A multi-disciplinary team provides the interventions. Primary HIV medical care providers, psychiatrists, substance abuse counselors, mental health clinicians, case managers and parenting educators collaborate to address the family system.  Board certified psychiatrists specialize in maternal mental health.  The mental health/substance abuse specialists hold master’s degrees in social work and a CA license. As members of the multidisciplinary team, they have the primary responsibility of providing mental health assessments and services to families and provide leadership, coaching and consultation to other team members regarding mental health issues. Services are provided using the following modalities: individual, family and group counseling through evidence-based treatment approaches. The parent-child specialists hold master’s degrees in social work and are responsible for building relationships with, and providing support to, families. They identify service needs and provide evidence-based, home-based parent training/support. Masters level social work case managers assist clients in coordinating services with community agencies and serve as role models for appropriate parent-child interactions.

 

Community Collaboration

Community Collaboration

Due to the complexity of health problems and social issues, no single program or profession can provide the breadth of services required by these families. Multidisciplinary treatment teams and multiagency collaborations are essential to address the diverse needs of families affected by HIV/AIDS from medical and behavioral health to social support, developmental services, and legal assistance. Interdisciplinary and multi-agency collaboration occur at many junctures in service provision: in clinical practice; on home visits; in clinics; and at care planning conferences. Partnership meetings serve as an effective way to regularly bring together stakeholders to discuss emerging needs, gaps in services, barriers to care, and to monitor service utilization, reduce duplication and organize educational programs.  Quarterly training and program updates facilitate smoother interagency coordination and referrals, ensuring that service providers understand program eligibility criteria, and help HIV-infected women and youth obtain a full continuum of services. The discussions lead to collaboration, joint planning and cooperative efforts.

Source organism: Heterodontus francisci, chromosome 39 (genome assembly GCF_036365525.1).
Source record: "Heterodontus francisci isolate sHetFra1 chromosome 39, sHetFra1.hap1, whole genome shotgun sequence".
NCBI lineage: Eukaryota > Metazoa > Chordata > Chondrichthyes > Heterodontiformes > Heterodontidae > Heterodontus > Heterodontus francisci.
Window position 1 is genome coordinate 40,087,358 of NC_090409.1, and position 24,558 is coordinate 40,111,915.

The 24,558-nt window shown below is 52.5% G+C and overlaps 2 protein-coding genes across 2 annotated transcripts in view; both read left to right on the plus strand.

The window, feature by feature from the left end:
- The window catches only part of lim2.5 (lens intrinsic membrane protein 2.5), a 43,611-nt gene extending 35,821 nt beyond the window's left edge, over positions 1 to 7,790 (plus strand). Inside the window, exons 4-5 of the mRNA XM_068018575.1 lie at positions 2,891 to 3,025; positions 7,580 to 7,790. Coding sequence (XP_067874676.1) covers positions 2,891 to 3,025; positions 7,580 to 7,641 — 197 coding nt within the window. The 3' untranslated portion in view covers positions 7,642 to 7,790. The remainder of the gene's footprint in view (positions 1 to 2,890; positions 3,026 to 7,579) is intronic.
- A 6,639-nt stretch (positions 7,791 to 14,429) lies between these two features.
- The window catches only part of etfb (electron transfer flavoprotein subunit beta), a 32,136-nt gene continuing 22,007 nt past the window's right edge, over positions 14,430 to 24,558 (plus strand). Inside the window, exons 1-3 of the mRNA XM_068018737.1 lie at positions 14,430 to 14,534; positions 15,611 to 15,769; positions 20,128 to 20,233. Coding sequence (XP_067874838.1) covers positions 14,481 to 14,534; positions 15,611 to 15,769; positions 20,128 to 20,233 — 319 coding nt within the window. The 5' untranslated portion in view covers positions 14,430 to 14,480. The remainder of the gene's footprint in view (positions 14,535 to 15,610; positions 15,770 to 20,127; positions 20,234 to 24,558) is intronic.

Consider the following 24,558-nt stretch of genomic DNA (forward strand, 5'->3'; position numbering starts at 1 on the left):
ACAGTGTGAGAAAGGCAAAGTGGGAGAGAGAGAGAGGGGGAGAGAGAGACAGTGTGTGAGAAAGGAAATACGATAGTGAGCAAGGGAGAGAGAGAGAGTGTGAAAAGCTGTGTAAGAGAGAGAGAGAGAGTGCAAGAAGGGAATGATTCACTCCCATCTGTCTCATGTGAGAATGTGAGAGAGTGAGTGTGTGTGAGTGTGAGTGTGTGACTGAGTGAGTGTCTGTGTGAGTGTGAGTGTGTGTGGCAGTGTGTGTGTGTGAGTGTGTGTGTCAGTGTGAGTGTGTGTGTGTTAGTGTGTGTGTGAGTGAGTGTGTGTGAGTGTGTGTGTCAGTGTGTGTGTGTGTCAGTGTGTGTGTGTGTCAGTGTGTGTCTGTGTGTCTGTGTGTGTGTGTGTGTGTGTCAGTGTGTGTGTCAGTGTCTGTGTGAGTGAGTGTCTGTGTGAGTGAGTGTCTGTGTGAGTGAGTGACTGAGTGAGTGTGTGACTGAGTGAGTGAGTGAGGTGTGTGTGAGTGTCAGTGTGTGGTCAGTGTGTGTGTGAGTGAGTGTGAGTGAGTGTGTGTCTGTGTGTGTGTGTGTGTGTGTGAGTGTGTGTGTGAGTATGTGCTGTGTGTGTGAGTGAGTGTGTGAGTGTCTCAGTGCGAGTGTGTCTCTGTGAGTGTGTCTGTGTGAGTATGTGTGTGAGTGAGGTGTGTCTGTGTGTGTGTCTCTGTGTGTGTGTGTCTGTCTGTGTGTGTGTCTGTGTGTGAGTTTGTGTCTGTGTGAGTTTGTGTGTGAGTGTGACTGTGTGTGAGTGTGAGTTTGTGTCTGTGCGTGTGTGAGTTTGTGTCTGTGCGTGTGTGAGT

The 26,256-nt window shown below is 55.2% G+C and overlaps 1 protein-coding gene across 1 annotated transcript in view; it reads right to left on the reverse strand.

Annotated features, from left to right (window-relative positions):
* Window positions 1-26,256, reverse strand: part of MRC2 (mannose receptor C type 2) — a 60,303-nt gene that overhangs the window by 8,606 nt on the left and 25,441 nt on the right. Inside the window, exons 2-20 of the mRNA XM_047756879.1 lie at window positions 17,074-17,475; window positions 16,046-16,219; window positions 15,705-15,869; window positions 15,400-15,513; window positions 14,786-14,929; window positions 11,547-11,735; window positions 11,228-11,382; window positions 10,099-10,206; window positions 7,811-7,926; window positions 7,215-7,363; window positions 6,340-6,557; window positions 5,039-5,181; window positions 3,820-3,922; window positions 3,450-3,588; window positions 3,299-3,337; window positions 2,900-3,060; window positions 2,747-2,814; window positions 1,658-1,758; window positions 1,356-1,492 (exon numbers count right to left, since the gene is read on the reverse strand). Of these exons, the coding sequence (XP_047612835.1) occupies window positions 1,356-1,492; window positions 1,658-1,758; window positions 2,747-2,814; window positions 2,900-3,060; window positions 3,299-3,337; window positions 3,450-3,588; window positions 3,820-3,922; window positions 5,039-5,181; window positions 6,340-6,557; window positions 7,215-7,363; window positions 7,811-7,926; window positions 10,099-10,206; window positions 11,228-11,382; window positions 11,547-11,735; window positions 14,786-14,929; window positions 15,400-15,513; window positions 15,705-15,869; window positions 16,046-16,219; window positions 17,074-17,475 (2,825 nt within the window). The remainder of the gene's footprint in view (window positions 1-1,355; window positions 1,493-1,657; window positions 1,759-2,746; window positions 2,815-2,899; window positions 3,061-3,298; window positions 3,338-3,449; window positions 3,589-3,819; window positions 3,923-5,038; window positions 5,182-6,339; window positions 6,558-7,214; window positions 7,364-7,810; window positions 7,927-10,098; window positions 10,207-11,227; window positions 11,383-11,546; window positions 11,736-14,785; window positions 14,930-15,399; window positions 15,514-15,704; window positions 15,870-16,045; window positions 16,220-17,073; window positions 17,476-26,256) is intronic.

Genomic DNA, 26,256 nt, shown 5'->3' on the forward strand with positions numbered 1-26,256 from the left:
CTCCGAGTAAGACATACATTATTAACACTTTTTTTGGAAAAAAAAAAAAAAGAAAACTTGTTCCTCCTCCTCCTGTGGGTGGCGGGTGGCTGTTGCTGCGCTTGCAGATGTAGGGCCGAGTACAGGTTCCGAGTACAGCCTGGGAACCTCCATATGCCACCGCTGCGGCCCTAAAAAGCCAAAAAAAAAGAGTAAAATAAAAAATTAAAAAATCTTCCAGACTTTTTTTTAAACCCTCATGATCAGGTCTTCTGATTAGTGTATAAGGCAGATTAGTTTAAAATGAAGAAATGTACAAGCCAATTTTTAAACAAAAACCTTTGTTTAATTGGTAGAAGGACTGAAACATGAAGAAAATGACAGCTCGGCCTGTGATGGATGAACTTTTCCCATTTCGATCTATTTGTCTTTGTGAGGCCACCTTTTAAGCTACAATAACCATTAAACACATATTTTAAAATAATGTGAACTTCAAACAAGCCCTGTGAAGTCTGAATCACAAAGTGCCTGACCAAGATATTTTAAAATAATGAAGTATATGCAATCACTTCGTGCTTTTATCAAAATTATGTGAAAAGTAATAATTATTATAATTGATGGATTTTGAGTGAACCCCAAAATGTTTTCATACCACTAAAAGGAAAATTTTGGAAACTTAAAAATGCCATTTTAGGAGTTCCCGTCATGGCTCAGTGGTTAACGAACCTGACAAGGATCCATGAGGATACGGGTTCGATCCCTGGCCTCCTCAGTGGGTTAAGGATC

Evaluation/Outcomes

Evaluation/Outcomes

A rigorous evaluation of our evidence-based interventions and the medical home model demonstrates the impact on positive health outcomes.  Outcomes include reduced viral load, increased CD4, as well as, enhanced mental health functioning and parenting skills among substance abusing HIV positive women. Specifically, we expect a 10% decrease in mental health symptoms as evidenced in DAPPR , a 10% increase in parenting efficacy, an increase in viral load, and an increase in patient satisfaction. Results will serve as a vehicle for disseminating “lessons learned” throughout San Diego and to other localities.